The TM your provider has built from your translations is also your property! If you decide to switch translation providers, you can ask for your TM and give it to your next supplier to receive discounts and maintain consistency in your terminology even when working with a new team.
Bottom Line: Choosing one trusted provider is your best bet!
4. Is your workflow efficient?
An inefficient workflow will kill your budget almost immediately. Your translation provider should be able to offer guidance on the most efficient workflow for your project. We always advise our clients if we see a better process; we want every project to run as seamlessly and efficiently as possible, despite the number of steps, file type, or other project complexities. Just because a project is complex doesn’t mean it should be inefficient. eLearning projects, for example, have quite a few steps in the workflow and usually dozens of people involved in the translation process. A streamlined, proven workflow will keep everything running smoothly and within budget.
A few questions your provider may advise you on regarding different project workflows:
When is the best time to do the client review? – doing the client review earlier in the process as opposed to the very end, the final copy will certainly keep costs at a minimum. If the review happens at the very end, chances are your provider will need to manually incorporate changes into the TM and into the final product. Doing the client review earlier in the process (Argo Translation does this right after translation in a bilingual Word file), the manual work is at a minimum. The reviewed file can easily be imported back to the TMS, and the project can carry on with very little interruption.
When should Voice Over be recorded? – this is an important question. VO is very difficult to edit, if not impossible. Usually, if the VO is recorded too early in the workflow, it will need to be redone if changes are requested. The ideal time to record the VO is only after the client review has taken place and all scripts are confirmed and approved. The VO budget will certainly be busted if changes to the source (or translation) are requested after recording.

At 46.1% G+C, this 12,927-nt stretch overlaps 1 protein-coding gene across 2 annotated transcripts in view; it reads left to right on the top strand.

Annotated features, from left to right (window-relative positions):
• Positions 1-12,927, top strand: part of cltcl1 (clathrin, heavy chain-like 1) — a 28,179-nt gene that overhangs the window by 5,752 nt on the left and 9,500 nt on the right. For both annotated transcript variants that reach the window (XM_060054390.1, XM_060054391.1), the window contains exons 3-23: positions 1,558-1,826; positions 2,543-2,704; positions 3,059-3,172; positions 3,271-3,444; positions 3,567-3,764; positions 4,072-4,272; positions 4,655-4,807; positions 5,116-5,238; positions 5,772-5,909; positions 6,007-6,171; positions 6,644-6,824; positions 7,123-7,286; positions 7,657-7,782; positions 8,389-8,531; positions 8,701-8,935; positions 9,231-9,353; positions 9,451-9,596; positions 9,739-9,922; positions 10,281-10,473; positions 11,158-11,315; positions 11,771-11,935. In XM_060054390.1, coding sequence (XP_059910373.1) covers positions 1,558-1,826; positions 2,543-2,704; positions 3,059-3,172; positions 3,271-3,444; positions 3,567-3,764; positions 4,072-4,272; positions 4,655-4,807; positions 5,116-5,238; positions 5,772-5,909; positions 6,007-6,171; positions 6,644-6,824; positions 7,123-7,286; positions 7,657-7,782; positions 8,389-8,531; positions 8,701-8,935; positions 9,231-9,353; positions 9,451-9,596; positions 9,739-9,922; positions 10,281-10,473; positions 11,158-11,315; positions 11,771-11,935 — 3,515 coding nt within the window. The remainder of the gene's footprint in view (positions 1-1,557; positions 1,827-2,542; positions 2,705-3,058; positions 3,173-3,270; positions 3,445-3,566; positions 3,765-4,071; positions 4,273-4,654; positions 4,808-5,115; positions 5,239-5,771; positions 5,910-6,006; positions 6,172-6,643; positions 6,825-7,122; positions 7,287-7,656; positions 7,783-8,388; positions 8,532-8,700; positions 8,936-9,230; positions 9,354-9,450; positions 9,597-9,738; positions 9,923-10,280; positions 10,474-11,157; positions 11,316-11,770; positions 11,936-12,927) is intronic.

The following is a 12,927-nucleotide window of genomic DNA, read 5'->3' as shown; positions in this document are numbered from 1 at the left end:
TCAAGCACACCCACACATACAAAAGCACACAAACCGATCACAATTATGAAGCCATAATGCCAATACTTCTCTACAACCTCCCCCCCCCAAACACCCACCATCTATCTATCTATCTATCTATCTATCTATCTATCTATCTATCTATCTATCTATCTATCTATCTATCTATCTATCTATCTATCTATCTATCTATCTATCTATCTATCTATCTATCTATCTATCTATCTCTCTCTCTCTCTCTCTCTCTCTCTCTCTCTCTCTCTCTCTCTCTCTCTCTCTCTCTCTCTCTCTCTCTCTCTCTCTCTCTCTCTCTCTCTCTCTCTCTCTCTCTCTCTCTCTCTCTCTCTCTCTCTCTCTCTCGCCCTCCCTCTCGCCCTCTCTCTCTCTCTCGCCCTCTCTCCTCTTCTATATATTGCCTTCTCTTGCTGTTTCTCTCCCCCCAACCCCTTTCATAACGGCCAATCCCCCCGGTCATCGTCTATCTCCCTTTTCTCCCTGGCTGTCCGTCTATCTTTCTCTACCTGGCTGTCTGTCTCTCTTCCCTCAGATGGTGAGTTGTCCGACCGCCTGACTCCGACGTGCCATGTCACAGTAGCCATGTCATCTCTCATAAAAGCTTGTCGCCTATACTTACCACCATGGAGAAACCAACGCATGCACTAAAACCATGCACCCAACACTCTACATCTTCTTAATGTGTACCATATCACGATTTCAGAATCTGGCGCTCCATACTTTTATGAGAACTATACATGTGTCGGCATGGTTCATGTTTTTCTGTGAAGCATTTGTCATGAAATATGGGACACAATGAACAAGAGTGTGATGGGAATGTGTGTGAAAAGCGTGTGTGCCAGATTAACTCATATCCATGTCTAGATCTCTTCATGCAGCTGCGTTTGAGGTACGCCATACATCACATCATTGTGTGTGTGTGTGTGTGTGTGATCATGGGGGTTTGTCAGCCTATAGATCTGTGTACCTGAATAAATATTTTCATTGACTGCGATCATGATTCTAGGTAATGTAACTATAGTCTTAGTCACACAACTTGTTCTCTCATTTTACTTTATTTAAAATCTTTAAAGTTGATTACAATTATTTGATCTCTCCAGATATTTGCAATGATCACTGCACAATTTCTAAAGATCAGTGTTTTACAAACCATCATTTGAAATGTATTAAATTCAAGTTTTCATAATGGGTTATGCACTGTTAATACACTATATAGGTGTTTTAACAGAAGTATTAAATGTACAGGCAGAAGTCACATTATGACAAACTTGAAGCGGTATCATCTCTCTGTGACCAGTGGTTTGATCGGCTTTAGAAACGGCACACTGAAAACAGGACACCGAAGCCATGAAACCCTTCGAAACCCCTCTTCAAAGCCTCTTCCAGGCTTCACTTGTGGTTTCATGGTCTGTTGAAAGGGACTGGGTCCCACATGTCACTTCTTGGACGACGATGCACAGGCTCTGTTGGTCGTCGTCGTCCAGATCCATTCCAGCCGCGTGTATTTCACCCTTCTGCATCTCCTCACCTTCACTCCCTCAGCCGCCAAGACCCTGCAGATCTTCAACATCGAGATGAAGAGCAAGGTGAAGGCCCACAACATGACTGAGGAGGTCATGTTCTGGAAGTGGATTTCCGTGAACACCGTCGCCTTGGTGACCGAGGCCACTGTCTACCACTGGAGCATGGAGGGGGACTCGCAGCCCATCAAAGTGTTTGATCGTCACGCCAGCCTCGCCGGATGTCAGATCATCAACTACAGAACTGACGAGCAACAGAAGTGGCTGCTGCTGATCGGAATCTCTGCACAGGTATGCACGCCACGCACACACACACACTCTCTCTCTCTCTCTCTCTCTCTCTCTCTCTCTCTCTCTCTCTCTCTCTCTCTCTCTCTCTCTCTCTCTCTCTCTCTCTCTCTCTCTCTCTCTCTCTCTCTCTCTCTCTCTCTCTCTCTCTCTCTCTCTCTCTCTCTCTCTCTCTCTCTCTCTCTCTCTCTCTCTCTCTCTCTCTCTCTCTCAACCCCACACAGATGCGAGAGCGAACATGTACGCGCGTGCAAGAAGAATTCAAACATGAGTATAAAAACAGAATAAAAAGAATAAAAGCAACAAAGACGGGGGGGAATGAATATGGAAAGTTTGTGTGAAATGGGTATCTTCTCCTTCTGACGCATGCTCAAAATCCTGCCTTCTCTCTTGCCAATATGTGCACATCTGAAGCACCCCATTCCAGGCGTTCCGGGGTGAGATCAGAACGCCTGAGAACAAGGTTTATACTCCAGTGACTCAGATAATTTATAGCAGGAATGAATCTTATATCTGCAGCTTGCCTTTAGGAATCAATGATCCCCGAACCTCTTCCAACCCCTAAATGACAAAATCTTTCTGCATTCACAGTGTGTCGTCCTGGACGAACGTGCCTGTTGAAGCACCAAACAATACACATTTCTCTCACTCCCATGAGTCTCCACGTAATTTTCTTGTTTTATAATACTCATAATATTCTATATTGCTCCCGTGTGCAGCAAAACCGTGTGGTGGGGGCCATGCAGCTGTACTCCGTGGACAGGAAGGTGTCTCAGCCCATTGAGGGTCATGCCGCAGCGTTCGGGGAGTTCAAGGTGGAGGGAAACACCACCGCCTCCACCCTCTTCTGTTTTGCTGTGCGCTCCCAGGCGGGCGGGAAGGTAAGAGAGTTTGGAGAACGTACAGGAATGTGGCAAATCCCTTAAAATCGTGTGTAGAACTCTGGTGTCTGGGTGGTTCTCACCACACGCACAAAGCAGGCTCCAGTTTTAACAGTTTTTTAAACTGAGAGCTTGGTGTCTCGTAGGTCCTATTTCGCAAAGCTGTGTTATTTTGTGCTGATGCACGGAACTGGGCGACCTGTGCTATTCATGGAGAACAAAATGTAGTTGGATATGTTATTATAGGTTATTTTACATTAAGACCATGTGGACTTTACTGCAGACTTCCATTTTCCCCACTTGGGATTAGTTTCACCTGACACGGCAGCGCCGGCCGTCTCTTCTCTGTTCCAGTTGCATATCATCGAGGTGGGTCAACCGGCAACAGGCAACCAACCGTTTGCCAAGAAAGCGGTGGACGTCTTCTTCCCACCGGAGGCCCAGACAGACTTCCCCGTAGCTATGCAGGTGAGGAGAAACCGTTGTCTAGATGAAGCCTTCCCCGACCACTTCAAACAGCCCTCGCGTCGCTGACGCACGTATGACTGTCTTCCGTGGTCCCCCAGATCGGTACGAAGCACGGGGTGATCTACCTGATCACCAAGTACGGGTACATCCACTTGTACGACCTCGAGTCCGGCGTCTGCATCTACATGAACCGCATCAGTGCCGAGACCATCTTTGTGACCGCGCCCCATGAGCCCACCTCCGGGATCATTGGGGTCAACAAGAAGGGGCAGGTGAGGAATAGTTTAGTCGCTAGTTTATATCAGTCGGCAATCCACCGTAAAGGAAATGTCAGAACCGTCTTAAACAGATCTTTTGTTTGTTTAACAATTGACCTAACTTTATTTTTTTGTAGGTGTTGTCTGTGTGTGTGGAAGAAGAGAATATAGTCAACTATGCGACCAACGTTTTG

When should UI be translated? – UI should be translated before the user manual if possible. Waiting to translate until after the manual has been translated will significantly increase time and cost. The translation team will have to go back into the user manual and review everything, looking for UI and then updating each segment. If the UI is translated in the beginning, it can be stored in the TM, and the translation team will easily be able to incorporate the proper translations in the user manual as they go.
Are your screenshots localized? – If there are localized screenshots, the best method is for those to be provided to your translation team. Logging into the software/program to grab those screenshots ahead of time will save time and money. If your translation provider is tasked with recreating localized screenshots by using Photoshop or another tool, that will certainly add to the project's costs and timeline.
Bottom Line: Efficiency = Savings!
Hopefully, these questions can help guide you to a translation process that is successful in all aspects of your budget and timeline. Check out our continuation of this discussion, “Why Your Translation Project Is Late & Over Budget - Part 2,” for more tips on how to successfully complete your translation project on time and within your budget.